No, more of a problem with pressure from above. Knowing your N4 class won't be monitored gives SLTs and FHs motivation to "pass" those pupils who haven't completed the course - knowing that they won't be found committing fraud. There's no adequate checks and balances to ensure that fraud does not take place. An external exam would provide a large degree of confidence that the qualification was valid.

    It's this problem of credibility versus no exam that colleagues have been pointing out even before the new exams were implemented. Personally, I see very little difference between the N4 clientele and those who took Int1/Access 3 - everyone knows they're poor qualifications.
     
  16. Flyonthewall75

    Flyonthewall75 New commenter

    I would suggest the problems that exist in Scottish Education today - as elsewhere in the UK - are the result of successive governments believing that they know how to improve education when, in reality, what they are proposing is all too often highly speculative, aspirational and untested.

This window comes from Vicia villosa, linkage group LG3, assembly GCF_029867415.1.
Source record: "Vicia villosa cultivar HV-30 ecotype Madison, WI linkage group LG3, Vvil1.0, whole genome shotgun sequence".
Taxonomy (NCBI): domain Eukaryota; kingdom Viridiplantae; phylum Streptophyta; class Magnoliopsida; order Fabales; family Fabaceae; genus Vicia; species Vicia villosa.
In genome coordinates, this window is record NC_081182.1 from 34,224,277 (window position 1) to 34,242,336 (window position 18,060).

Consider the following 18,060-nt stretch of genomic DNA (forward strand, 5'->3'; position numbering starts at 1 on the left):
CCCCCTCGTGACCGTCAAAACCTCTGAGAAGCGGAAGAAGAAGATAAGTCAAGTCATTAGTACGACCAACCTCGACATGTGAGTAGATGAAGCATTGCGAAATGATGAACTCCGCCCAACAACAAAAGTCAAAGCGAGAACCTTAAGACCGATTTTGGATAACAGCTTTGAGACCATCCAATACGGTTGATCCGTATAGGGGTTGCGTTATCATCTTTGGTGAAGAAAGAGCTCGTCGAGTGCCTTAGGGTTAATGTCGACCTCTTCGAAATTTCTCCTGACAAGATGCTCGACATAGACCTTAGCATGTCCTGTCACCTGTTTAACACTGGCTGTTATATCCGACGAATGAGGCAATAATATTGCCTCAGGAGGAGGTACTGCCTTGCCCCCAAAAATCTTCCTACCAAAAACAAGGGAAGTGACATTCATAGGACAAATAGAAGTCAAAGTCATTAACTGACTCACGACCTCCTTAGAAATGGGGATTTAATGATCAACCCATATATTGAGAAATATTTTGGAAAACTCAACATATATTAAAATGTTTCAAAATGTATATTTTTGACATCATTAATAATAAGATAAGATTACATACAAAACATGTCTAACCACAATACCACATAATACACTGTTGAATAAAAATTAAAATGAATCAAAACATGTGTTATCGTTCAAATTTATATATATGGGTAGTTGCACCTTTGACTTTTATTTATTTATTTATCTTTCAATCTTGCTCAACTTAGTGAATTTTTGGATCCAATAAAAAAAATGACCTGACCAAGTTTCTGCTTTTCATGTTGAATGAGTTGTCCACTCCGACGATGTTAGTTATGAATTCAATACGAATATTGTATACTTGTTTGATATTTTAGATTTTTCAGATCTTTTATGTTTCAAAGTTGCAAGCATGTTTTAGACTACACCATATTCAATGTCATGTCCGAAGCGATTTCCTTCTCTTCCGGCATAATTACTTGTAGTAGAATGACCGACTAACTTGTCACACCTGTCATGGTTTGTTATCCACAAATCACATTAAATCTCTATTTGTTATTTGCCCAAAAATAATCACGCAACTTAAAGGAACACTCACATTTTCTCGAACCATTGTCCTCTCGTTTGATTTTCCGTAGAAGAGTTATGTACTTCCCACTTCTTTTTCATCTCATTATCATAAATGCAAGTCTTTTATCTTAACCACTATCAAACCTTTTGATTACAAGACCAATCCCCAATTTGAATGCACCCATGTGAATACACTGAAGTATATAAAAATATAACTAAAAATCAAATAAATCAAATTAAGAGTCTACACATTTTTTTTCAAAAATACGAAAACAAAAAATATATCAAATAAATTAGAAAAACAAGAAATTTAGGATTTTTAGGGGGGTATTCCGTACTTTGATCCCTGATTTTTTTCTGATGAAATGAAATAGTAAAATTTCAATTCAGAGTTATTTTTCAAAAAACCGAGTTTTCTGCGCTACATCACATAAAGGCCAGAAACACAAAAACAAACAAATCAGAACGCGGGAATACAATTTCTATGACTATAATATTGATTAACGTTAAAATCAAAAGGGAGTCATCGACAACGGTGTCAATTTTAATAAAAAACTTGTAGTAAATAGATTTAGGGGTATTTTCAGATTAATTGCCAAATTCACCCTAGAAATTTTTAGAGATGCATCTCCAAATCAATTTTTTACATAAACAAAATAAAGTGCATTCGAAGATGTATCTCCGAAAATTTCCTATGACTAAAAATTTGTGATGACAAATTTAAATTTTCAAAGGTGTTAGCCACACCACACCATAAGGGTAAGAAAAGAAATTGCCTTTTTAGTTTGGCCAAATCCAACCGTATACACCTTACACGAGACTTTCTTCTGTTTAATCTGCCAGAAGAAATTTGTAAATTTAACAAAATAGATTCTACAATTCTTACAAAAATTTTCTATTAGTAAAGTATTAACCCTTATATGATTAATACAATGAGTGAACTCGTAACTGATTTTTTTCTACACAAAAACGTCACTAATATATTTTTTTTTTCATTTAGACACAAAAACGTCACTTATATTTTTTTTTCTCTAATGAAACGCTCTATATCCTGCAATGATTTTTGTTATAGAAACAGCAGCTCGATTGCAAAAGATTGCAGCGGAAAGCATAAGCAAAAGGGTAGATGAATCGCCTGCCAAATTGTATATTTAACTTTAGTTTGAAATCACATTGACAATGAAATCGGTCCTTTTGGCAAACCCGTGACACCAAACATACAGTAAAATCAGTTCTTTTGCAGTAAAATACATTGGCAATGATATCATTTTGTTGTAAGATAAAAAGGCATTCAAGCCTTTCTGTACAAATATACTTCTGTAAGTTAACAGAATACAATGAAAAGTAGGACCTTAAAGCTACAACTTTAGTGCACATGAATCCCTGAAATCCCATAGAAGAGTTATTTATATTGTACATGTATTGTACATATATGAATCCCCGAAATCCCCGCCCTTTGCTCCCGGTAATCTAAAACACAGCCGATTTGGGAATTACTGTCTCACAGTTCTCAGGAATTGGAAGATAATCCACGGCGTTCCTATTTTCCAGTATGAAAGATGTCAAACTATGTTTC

In the face of justifiable scepticism from those who actually do the teaching, they have resorted to ever-increasing power and control to ensure their speculative vision is driven forward and is not seen to fail. Is it any surprise, then, that effective education for its own sake, based on years of experience and evidence, now seems of secondary importance to the control of education for political, economic and social purposes.

    Of course, it can be argued that successive governments have always used the education system to pursue their own political agenda. However, what I believe is different, in recent times, is the ever-increasing, micro-management of the school curriculum, particularly since about 2000.

    One key development was the introduction of Quality Improvement Officers, in place of former LA advisers, to carry out school reviews. Another was the development of the Scottish Qualification for Headship and its particular promotion of what constitutes 'effective leadership'. Thirdly, there was the creation of faculties in secondary schools which, in addition to saving money, was seen by some as a deliberate strategy to strengthen line-management and reduce the relative independence of PTs, and subject departments, in secondary schools.